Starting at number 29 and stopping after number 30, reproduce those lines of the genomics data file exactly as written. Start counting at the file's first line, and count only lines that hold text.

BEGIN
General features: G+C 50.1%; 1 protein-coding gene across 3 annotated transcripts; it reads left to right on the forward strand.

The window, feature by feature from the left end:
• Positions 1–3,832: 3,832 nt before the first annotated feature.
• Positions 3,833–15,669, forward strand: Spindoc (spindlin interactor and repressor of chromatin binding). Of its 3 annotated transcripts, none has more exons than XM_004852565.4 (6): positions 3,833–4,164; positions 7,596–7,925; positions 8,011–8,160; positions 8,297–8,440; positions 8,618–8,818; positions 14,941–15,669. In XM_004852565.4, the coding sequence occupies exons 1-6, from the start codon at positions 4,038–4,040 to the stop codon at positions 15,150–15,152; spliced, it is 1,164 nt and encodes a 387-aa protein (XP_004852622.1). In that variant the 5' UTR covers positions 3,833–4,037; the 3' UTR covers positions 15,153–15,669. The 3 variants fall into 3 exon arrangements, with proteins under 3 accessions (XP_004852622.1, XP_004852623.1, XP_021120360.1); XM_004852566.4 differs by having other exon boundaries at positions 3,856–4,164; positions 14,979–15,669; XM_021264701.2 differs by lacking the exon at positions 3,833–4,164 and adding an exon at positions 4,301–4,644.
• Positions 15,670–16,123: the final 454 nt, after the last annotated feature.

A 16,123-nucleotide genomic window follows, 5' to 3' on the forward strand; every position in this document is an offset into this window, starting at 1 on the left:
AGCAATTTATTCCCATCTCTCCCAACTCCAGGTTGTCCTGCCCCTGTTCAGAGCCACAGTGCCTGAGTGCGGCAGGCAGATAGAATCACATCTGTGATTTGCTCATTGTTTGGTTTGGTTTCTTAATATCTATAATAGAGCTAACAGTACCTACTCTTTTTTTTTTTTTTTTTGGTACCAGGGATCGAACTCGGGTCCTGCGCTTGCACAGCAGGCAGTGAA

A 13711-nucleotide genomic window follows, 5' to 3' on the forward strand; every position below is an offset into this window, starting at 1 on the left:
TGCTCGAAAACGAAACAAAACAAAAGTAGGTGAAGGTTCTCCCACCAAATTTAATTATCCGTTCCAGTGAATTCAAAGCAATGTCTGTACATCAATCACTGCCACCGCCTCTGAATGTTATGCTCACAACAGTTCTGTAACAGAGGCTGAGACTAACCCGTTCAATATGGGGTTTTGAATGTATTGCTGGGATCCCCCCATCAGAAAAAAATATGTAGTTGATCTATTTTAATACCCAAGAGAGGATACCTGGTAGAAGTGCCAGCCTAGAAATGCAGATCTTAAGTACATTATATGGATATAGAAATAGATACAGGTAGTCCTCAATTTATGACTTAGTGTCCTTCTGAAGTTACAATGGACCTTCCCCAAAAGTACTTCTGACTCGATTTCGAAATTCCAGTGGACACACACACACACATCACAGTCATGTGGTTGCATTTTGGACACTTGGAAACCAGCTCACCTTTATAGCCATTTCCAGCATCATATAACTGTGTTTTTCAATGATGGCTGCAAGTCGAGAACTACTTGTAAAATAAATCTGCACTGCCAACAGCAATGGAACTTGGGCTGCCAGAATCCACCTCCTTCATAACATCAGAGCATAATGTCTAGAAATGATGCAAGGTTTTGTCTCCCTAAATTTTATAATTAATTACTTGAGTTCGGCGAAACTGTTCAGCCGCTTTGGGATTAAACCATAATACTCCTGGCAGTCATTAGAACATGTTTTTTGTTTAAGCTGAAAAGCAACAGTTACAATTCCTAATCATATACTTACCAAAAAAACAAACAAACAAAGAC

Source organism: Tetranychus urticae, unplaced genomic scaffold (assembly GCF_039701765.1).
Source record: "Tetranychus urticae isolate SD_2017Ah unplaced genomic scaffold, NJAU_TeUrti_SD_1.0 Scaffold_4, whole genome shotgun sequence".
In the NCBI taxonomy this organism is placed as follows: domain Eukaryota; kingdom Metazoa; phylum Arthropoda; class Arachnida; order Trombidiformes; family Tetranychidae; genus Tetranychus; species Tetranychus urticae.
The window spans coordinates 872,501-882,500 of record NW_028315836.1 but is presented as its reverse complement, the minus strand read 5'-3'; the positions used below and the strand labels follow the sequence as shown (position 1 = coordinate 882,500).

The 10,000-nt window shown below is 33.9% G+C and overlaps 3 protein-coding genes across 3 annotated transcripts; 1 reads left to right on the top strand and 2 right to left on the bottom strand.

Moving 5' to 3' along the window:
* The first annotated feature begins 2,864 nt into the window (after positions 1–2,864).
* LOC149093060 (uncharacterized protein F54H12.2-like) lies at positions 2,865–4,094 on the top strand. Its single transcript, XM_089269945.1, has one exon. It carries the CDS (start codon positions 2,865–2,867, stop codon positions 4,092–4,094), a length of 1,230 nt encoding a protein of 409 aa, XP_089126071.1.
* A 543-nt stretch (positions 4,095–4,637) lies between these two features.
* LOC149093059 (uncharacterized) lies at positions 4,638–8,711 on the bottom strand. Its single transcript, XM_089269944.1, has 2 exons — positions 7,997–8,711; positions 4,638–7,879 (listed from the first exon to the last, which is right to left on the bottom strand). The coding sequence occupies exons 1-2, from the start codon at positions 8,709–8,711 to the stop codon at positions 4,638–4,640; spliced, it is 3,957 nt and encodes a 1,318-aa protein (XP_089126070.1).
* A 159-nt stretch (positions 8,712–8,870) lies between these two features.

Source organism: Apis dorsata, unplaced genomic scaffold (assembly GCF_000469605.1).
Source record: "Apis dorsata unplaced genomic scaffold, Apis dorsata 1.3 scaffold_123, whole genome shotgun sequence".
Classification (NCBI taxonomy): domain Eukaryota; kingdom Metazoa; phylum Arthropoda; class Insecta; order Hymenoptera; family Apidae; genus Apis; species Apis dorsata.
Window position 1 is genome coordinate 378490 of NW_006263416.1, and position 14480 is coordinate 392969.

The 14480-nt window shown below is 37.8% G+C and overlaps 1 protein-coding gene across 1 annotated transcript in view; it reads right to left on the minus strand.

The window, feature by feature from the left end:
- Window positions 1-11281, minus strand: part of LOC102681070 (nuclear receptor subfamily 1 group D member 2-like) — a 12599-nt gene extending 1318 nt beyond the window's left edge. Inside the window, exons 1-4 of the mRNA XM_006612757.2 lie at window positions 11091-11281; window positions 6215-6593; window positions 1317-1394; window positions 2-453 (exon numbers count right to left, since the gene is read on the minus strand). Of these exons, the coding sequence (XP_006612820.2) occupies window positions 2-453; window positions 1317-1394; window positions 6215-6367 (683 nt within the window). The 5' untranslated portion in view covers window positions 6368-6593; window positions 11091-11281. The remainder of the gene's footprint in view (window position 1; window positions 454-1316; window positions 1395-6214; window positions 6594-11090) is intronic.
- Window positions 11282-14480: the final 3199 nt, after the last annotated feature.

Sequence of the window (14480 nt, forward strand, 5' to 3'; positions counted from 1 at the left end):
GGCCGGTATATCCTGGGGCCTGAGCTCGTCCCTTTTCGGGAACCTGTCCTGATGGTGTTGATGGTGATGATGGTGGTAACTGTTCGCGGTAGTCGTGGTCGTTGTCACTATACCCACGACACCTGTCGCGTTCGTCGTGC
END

Sequence of the window (14480 nt, forward strand, 5' to 3'; positions counted from 1 at the left end):
GGCCGGTATATCCTGGGGCCTGAGCTCGTCCCTTTTCGGGAACCTGTCCTGATGGTGTTGATGGTGATGATGGTGGTAACTGTTCGCGGTAGTCGTGGTCGTTGTCACTATACCCACGACACCTGTCGCGTTCGTCGTGC